The movie has been pleasing audiences for 75 years now. 75! Its songs alone are the earworms a thousand musicals later to contend with, no part in fact to Judy Garland’s pipes. Its ridiculous Technicolor sets are so beyond gaudy they’re mesmerizing. And the acting’s pretty good too. It’s not really a fantasy film at heart—it’s a Broadway musical gussied up with a big budget and ever bigger sets. It’s kind of laughable now to think that Oz was a flop at the box office. It was, and only through the miracle of television that the movie is now heralded as the classic it is today.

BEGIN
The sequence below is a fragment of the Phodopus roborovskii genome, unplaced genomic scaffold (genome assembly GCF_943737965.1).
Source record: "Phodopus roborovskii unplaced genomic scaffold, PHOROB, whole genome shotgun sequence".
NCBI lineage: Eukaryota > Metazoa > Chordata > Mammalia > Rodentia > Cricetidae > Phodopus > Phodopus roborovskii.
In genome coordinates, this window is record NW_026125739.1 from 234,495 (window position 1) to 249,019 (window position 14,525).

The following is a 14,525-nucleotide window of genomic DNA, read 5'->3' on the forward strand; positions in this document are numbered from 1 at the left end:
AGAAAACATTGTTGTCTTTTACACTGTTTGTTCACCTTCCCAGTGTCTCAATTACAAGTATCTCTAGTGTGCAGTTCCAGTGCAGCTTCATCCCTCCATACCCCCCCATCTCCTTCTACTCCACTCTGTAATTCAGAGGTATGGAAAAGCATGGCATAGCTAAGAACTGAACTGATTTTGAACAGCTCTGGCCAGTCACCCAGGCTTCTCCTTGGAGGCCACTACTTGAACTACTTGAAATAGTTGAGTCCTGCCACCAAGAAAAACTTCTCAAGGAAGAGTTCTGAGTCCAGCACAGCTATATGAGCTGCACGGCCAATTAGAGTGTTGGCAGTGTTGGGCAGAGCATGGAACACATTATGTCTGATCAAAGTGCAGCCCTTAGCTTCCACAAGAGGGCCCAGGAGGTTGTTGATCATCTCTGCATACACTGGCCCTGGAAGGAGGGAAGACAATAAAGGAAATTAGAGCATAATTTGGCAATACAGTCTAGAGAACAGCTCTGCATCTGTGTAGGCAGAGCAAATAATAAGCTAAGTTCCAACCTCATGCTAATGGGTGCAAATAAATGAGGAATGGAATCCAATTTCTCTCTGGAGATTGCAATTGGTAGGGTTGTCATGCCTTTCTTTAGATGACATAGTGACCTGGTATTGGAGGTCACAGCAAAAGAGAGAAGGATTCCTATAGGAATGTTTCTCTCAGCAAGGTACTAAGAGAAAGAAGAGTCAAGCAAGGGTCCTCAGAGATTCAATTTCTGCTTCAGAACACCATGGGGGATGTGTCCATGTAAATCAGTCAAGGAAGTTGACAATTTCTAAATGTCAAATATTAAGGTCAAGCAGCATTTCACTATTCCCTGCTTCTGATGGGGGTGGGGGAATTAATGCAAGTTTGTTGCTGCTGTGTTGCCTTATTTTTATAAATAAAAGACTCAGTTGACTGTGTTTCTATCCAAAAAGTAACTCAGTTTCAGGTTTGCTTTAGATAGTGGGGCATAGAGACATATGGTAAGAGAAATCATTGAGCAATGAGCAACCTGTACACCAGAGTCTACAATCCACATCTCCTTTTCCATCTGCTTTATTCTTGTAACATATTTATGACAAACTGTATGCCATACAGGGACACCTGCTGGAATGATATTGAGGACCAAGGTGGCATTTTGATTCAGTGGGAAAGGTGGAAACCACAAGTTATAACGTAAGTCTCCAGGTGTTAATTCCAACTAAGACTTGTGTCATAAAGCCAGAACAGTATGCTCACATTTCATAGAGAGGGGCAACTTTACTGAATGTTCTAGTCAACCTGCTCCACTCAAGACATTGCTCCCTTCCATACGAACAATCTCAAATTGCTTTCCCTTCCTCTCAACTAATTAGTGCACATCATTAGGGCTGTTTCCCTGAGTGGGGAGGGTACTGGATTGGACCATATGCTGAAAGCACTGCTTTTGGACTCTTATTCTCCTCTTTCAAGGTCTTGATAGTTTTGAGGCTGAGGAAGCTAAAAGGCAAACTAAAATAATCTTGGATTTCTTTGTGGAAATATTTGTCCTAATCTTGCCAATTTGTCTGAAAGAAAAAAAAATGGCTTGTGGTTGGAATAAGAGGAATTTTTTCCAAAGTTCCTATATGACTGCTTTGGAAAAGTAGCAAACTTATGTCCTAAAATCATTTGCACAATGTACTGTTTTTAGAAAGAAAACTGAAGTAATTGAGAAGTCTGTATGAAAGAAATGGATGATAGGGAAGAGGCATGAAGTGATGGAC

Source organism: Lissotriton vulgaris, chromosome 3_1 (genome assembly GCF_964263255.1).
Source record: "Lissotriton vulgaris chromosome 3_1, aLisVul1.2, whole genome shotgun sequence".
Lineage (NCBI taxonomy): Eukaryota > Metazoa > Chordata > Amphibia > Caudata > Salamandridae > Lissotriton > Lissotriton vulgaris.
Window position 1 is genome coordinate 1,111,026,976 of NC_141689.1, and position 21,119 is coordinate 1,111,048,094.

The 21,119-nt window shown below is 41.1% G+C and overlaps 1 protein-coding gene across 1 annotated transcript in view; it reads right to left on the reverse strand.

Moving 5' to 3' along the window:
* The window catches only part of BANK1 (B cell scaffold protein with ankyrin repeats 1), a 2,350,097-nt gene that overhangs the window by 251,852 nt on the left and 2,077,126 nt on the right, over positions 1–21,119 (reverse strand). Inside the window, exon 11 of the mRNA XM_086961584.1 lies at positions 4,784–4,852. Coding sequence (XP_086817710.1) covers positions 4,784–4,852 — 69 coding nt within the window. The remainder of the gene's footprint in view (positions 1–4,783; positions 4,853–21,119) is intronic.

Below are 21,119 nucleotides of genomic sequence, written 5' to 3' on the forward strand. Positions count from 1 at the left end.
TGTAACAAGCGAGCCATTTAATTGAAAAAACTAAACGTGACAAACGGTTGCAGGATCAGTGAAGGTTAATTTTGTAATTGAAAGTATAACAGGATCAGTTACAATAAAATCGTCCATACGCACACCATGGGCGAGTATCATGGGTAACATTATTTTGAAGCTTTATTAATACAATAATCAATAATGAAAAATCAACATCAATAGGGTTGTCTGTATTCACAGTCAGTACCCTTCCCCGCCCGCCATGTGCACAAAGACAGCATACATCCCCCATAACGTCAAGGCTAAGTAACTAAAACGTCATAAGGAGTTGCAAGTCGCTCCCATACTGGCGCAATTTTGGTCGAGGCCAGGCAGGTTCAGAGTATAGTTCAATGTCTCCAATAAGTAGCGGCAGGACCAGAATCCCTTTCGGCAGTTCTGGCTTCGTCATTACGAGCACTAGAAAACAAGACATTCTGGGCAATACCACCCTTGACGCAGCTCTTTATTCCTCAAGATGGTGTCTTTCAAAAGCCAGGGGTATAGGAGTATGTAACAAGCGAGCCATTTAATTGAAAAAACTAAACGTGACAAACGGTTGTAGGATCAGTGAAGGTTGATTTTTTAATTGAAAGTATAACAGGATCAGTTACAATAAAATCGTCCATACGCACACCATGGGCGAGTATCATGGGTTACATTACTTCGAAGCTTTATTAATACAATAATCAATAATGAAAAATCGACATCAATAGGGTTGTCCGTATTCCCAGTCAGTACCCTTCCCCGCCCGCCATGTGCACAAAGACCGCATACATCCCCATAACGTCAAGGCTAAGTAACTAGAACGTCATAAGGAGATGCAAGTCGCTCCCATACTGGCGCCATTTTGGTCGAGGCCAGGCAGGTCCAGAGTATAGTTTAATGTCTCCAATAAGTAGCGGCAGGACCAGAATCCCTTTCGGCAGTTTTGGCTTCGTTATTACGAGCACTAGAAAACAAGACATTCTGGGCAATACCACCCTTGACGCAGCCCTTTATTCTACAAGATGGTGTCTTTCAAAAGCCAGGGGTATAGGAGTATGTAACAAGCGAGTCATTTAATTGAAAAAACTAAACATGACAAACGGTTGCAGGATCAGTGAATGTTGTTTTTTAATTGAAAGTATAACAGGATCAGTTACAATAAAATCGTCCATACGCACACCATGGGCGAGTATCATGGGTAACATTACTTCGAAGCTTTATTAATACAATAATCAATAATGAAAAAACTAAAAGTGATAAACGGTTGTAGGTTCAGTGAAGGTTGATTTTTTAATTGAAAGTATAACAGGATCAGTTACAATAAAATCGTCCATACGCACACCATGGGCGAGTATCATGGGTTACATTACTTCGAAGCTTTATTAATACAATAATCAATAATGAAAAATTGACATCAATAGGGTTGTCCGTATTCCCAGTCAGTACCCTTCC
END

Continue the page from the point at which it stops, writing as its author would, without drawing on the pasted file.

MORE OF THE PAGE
Why do I mention all this crap and what relevance does it have on this week’s movie selection (besides the prequel crap, and the setting, and the characters and the you get the idea)? Based on the above goodies from the original, you can’t get lightning to strike twice, no matter how hard you try. Yet I don’t think director Raimi was really trying to recapture the childish wonder of 75 years past. He’s an eccentric filmmaker (read: Evil Dead and Spider-Man movies), and with an odd view of the world through the camera lens lends itself to making some pretty odd movies; curious and demented movies this side of Tim Burton (and at least Burton tried to make weird relevant). Raimi’s vision of Oz was less than a wondrous fantasyland of munchkins and ruby slippers, but more of a fever dream acid trip of he demanded the world of Oz should be. This film wasn’t retconning the original Oz, but rather blazing a trail through weirdness, childhood be damned. Actually, it was more like stomping a trail down the yellow brick road…